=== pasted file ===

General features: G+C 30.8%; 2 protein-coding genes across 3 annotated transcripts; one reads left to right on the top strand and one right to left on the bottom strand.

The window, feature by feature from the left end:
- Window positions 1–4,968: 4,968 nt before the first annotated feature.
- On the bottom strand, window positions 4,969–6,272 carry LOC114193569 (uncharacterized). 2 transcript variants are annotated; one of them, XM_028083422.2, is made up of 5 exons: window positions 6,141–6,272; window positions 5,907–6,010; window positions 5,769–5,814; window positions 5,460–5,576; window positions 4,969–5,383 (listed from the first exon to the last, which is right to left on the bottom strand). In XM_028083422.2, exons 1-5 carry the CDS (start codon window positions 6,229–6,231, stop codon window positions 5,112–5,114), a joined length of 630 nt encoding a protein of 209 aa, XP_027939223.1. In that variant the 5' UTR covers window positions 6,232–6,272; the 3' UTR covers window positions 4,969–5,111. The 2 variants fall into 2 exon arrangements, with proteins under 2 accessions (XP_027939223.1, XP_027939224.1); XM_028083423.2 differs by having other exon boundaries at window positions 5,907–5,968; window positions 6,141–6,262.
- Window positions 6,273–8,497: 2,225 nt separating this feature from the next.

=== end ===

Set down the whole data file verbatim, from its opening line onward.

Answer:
General features: G+C 30.8%; 2 protein-coding genes across 3 annotated transcripts; one reads left to right on the top strand and one right to left on the bottom strand.

The window, feature by feature from the left end:
- Window positions 1–4,968: 4,968 nt before the first annotated feature.
- On the bottom strand, window positions 4,969–6,272 carry LOC114193569 (uncharacterized). 2 transcript variants are annotated; one of them, XM_028083422.2, is made up of 5 exons: window positions 6,141–6,272; window positions 5,907–6,010; window positions 5,769–5,814; window positions 5,460–5,576; window positions 4,969–5,383 (listed from the first exon to the last, which is right to left on the bottom strand). In XM_028083422.2, exons 1-5 carry the CDS (start codon window positions 6,229–6,231, stop codon window positions 5,112–5,114), a joined length of 630 nt encoding a protein of 209 aa, XP_027939223.1. In that variant the 5' UTR covers window positions 6,232–6,272; the 3' UTR covers window positions 4,969–5,111. The 2 variants fall into 2 exon arrangements, with proteins under 2 accessions (XP_027939223.1, XP_027939224.1); XM_028083423.2 differs by having other exon boundaries at window positions 5,907–5,968; window positions 6,141–6,262.
- Window positions 6,273–8,497: 2,225 nt separating this feature from the next.